If patient is eligible, placement in clinical trial should also be considered (2008-2009)
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Because these cancers are uncommon, outcomes are more successful when treatment is managed by children’s cancer center (2008-2012)
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Early symptoms usually nonspecific
——————————————————————
Parents should ensure children have regular medical check-ups and be alert to any unusual, persistent symptoms

Parents should ensure children have regular medical checkups and be alert to any unusual symptoms that persist (2006-2012)
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Pediatric cancer patients may experience treatment-related side effects long after active treatment (2013)

Pediatric cancer patients may experience treatment-related side effects not only during treatment, but many years after diagnosis as well (2012)

Pediatric cancer patients may experience treatment ­related side effects not only at time of treatment, but several years after diagnosis as well (2011)

Survivors of childhood cancer may experience treatment-related side effects (2006-2010)
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Late treatment effects include:
impairment in function of specific organs
organ malfunction (2006-2010)
secondary cancers
cognitive deficits (2013)
cognitive impairments (2006-2012)
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The Children’s Oncology Group (COG) has developed long-term follow-up guidelines for screening and management of late effects in survivors of childhood cancer
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For more information on childhood cancer management
http://www.survivorshipguidelines.org
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The Childhood Cancer Survivor Study, has followed more than 14,000 long-term childhood cancer survivors, provided important and valuable information about late effects of cancer treatment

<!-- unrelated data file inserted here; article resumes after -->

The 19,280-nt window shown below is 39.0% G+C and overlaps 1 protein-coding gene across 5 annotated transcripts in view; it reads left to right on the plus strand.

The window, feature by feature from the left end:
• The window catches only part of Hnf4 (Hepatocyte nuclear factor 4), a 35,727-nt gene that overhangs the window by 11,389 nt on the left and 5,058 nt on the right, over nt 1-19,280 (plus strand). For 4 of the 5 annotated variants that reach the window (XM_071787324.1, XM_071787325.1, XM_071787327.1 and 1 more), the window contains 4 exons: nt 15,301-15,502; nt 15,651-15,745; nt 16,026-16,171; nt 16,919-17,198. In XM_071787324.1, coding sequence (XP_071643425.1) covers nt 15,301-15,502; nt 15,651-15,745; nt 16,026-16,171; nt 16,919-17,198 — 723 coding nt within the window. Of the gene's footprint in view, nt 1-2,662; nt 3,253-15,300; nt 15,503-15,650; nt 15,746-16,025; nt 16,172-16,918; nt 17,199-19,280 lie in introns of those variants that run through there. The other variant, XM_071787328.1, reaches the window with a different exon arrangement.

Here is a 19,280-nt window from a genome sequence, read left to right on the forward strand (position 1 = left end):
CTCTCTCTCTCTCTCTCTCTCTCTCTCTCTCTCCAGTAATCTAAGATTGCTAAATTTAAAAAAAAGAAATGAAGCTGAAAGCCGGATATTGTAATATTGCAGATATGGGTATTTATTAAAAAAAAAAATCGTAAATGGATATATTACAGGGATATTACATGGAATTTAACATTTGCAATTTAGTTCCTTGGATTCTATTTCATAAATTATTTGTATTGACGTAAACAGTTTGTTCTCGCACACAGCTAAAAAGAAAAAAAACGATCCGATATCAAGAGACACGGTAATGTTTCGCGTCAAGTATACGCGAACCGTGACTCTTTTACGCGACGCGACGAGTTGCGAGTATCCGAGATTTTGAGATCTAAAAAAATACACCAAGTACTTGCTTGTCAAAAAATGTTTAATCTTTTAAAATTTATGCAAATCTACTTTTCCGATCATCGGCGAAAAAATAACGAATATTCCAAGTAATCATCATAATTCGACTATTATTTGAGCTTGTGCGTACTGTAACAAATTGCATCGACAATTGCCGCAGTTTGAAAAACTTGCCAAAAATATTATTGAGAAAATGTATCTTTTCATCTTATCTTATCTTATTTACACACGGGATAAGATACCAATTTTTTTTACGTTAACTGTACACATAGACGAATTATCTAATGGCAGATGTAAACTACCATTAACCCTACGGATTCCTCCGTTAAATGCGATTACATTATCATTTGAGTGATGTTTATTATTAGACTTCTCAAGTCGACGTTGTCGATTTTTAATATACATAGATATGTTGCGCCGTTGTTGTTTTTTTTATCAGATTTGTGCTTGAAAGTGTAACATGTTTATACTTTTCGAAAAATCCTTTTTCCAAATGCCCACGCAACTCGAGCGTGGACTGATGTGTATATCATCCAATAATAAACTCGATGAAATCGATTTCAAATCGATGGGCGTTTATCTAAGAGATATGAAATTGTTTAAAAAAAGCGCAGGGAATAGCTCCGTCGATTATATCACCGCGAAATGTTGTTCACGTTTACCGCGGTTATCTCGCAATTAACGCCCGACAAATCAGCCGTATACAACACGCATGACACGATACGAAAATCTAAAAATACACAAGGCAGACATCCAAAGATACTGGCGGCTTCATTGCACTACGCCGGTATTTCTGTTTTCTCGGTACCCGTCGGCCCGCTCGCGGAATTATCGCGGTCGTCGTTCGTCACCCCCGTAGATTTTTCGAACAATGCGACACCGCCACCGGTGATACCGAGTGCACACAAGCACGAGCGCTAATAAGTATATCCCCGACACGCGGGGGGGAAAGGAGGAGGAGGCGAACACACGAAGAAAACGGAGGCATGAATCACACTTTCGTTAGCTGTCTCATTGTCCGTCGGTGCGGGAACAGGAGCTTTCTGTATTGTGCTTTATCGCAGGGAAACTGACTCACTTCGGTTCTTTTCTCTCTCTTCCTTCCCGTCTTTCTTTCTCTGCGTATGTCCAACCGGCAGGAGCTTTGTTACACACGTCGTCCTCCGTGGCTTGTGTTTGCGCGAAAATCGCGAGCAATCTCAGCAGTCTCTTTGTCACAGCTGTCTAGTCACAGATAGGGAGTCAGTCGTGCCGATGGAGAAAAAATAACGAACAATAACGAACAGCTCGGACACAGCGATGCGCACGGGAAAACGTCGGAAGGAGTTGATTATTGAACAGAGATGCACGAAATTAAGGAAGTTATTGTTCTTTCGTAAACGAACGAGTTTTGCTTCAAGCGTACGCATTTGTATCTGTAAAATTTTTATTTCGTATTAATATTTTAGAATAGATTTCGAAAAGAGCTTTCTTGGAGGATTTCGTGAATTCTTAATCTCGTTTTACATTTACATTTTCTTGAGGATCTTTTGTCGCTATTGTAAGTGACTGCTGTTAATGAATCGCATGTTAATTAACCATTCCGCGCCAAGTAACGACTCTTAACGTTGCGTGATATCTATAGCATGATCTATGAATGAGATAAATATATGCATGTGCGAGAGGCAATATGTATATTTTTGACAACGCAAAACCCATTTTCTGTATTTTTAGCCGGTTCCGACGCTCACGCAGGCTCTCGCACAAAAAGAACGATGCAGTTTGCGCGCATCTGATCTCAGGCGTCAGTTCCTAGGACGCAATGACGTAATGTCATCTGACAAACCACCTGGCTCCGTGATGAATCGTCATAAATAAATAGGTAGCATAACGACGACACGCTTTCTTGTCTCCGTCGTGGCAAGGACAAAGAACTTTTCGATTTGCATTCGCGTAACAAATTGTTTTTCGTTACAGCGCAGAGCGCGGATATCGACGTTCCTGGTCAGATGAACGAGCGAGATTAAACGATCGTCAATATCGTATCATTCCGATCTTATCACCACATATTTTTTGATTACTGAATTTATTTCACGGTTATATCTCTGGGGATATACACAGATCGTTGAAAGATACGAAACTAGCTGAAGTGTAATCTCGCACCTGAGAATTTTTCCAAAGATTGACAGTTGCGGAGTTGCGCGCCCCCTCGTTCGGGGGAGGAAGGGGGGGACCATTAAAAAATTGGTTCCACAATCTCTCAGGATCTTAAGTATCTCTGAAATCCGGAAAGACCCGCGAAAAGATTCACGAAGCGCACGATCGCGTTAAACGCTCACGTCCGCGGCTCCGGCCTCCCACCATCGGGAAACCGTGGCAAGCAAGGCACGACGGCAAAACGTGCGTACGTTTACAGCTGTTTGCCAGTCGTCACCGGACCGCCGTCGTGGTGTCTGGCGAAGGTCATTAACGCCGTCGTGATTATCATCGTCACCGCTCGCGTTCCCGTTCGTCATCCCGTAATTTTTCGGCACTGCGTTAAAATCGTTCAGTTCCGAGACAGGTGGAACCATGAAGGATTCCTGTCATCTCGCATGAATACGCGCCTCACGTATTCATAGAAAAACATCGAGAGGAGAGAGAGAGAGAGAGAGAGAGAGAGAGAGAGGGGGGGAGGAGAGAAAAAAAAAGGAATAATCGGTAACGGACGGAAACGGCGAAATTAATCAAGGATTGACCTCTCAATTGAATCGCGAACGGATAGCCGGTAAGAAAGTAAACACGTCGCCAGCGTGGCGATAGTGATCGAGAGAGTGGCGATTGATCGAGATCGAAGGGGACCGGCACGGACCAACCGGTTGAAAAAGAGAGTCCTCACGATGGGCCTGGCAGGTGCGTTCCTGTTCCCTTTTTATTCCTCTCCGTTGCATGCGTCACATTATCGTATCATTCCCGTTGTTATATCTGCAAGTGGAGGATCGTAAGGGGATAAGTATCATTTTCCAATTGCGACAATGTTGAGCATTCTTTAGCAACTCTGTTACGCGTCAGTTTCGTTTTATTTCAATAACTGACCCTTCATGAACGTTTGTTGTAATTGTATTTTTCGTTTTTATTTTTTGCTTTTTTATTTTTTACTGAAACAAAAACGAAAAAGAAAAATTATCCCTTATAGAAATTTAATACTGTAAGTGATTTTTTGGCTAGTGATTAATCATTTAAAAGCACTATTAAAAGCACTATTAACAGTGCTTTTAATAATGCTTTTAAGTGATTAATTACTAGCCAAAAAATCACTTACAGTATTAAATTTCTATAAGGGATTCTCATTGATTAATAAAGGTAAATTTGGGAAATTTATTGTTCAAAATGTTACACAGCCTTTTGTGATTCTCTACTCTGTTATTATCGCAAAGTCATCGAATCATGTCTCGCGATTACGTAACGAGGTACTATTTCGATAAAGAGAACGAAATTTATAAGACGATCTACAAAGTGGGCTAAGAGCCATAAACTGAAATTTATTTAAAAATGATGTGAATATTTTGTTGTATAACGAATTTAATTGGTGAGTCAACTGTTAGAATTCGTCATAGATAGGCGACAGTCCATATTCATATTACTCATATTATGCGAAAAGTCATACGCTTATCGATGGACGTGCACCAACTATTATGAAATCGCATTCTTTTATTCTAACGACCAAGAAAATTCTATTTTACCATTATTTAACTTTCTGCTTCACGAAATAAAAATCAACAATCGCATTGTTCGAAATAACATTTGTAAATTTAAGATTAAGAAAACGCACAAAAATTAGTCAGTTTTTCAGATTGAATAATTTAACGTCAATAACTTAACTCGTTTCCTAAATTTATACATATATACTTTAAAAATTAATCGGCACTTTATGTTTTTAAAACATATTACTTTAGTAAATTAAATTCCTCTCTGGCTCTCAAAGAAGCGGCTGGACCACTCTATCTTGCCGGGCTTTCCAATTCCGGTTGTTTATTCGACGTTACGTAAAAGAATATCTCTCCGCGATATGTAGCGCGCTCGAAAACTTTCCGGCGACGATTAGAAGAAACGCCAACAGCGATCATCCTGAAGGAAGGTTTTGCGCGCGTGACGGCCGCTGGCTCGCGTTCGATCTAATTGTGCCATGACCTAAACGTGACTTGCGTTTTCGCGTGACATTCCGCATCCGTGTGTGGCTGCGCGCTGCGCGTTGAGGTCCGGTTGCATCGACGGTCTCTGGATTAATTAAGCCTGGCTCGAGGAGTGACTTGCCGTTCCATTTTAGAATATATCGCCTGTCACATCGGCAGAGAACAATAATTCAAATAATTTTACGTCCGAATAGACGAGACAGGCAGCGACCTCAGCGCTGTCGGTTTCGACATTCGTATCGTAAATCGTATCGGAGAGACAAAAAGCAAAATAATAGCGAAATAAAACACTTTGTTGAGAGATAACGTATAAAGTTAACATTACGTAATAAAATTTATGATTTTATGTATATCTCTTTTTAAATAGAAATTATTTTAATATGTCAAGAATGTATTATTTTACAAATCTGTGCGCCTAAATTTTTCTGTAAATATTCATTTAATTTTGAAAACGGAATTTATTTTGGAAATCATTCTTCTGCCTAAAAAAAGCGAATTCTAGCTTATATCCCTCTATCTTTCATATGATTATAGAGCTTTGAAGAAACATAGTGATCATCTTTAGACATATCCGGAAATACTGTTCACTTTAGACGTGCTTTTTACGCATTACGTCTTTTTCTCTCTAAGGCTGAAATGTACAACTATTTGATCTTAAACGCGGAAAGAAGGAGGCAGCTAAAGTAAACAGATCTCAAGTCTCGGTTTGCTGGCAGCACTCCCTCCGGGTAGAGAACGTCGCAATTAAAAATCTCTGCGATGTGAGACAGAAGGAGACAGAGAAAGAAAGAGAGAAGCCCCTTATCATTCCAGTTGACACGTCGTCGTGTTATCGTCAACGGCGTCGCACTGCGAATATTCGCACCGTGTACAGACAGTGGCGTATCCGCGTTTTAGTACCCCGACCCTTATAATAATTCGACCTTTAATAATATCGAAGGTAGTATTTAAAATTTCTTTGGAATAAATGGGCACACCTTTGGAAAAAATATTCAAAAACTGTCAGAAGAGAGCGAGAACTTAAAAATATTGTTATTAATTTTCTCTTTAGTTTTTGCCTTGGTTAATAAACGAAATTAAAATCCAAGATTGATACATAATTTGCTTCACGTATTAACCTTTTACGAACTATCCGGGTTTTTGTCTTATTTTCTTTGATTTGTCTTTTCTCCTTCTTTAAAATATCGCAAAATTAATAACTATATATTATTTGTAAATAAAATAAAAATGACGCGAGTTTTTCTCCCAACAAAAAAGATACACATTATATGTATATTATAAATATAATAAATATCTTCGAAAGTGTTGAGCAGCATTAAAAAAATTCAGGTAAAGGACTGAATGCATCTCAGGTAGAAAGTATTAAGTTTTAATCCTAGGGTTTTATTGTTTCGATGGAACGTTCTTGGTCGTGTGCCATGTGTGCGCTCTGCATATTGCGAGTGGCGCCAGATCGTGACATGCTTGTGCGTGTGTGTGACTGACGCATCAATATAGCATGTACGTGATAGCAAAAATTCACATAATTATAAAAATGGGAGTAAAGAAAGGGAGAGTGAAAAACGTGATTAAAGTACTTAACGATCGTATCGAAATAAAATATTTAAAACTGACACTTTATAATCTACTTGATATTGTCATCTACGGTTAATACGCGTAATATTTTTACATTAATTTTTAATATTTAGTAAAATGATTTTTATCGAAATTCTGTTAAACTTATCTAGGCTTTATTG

ccss.stjude.org
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(Proportions are provided for all races combined and may vary according to race/ethnicity.) 2010-2012
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REFERENCES:
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2013:
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http://cancer.org/acs/groups/content/@epidemiologysurveilance/documents/document/acspc-036845.pdf
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2012:
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http://cancer.org/acs/groups/content/@epidemiologysurveilance/documents/document/acspc-031941.pdf
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2011:
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http://cancer.org/acs/groups/content/@epidemiologysurveilance/documents/document/acspc-029771.pdf
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2010:
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http://cancer.org/acs/groups/content/@nho/documents/document/acspc-024113.pdf
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2009:
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http://cancer.org/acs/groups/content/@nho/documents/document/500809webpdf.pdf
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2008:
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http://www.oralcancerfoundation.org/facts/pdf/worldcancer.pdf
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2007:
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http://cancer.org/acs/groups/content/@nho/documents/document/caff2007pwsecuredpdf.pdf
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2006:
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http://cancer.org/acs/groups/content/@nho/documents/document/caff2006pwsecuredpdf.pdf